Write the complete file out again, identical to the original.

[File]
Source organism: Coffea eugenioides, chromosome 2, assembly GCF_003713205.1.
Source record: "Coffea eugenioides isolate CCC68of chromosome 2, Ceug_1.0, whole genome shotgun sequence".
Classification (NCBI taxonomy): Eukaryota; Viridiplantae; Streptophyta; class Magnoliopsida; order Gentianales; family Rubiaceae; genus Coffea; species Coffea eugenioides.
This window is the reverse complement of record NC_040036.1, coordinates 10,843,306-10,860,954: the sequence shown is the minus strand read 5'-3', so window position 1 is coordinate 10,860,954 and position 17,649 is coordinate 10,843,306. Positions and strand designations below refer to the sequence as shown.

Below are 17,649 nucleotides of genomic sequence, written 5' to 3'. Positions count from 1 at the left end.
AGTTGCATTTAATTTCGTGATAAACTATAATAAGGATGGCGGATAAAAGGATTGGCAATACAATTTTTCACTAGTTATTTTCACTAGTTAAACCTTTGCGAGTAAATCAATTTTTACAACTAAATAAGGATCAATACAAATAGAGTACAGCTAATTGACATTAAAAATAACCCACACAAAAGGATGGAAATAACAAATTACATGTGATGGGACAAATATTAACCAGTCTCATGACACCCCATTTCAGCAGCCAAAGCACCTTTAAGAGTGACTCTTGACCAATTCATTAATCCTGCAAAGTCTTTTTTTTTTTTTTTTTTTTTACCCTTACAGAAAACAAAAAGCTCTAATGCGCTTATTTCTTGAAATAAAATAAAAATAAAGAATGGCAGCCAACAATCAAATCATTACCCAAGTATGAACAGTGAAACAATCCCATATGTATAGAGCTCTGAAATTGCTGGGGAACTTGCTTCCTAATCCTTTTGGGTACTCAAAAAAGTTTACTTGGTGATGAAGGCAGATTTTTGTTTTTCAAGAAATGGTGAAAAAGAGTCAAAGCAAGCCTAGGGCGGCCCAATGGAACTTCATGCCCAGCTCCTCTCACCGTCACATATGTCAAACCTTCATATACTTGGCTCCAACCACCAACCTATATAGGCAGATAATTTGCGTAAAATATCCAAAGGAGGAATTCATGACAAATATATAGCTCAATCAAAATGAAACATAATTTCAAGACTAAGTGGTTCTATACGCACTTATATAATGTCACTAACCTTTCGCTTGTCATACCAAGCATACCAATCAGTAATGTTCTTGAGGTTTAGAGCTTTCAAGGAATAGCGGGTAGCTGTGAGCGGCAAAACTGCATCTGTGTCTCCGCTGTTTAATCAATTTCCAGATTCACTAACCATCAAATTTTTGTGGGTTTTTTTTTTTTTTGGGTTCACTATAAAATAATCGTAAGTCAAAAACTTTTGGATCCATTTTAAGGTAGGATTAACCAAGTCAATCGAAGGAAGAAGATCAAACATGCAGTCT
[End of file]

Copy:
Source organism: Coffea eugenioides, chromosome 2, assembly GCF_003713205.1.
Source record: "Coffea eugenioides isolate CCC68of chromosome 2, Ceug_1.0, whole genome shotgun sequence".
Classification (NCBI taxonomy): Eukaryota; Viridiplantae; Streptophyta; class Magnoliopsida; order Gentianales; family Rubiaceae; genus Coffea; species Coffea eugenioides.
This window is the reverse complement of record NC_040036.1, coordinates 10,843,306-10,860,954: the sequence shown is the minus strand read 5'-3', so window position 1 is coordinate 10,860,954 and position 17,649 is coordinate 10,843,306. Positions and strand designations below refer to the sequence as shown.

Below are 17,649 nucleotides of genomic sequence, written 5' to 3'. Positions count from 1 at the left end.
AGTTGCATTTAATTTCGTGATAAACTATAATAAGGATGGCGGATAAAAGGATTGGCAATACAATTTTTCACTAGTTATTTTCACTAGTTAAACCTTTGCGAGTAAATCAATTTTTACAACTAAATAAGGATCAATACAAATAGAGTACAGCTAATTGACATTAAAAATAACCCACACAAAAGGATGGAAATAACAAATTACATGTGATGGGACAAATATTAACCAGTCTCATGACACCCCATTTCAGCAGCCAAAGCACCTTTAAGAGTGACTCTTGACCAATTCATTAATCCTGCAAAGTCTTTTTTTTTTTTTTTTTTTTTACCCTTACAGAAAACAAAAAGCTCTAATGCGCTTATTTCTTGAAATAAAATAAAAATAAAGAATGGCAGCCAACAATCAAATCATTACCCAAGTATGAACAGTGAAACAATCCCATATGTATAGAGCTCTGAAATTGCTGGGGAACTTGCTTCCTAATCCTTTTGGGTACTCAAAAAAGTTTACTTGGTGATGAAGGCAGATTTTTGTTTTTCAAGAAATGGTGAAAAAGAGTCAAAGCAAGCCTAGGGCGGCCCAATGGAACTTCATGCCCAGCTCCTCTCACCGTCACATATGTCAAACCTTCATATACTTGGCTCCAACCACCAACCTATATAGGCAGATAATTTGCGTAAAATATCCAAAGGAGGAATTCATGACAAATATATAGCTCAATCAAAATGAAACATAATTTCAAGACTAAGTGGTTCTATACGCACTTATATAATGTCACTAACCTTTCGCTTGTCATACCAAGCATACCAATCAGTAATGTTCTTGAGGTTTAGAGCTTTCAAGGAATAGCGGGTAGCTGTGAGCGGCAAAACTGCATCTGTGTCTCCGCTGTTTAATCAATTTCCAGATTCACTAACCATCAAATTTTTGTGGGTTTTTTTTTTTTTTGGGTTCACTATAAAATAATCGTAAGTCAAAAACTTTTGGATCCATTTTAAGGTAGGATTAACCAAGTCAATCGAAGGAAGAAGATCAAACATGCAGTCT